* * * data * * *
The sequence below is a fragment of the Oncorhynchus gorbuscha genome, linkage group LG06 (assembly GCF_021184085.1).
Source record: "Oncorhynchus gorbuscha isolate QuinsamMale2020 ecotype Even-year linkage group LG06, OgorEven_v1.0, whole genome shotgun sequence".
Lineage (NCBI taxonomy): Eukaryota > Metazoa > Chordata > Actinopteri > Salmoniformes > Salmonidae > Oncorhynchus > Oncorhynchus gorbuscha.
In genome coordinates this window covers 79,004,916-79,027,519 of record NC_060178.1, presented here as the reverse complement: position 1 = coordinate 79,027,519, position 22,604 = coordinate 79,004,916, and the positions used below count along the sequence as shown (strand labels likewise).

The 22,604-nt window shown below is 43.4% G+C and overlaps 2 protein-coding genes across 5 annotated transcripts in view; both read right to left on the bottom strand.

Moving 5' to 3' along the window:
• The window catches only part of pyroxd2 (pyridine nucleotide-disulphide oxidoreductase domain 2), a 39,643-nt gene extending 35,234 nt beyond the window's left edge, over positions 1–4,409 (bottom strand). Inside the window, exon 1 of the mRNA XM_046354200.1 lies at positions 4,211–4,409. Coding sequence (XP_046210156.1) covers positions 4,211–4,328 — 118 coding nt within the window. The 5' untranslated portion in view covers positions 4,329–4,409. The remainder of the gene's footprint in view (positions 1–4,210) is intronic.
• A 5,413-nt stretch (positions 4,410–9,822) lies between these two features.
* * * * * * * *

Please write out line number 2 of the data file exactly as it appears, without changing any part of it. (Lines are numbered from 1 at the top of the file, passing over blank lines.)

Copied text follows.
Source record: "Oncorhynchus gorbuscha isolate QuinsamMale2020 ecotype Even-year linkage group LG06, OgorEven_v1.0, whole genome shotgun sequence".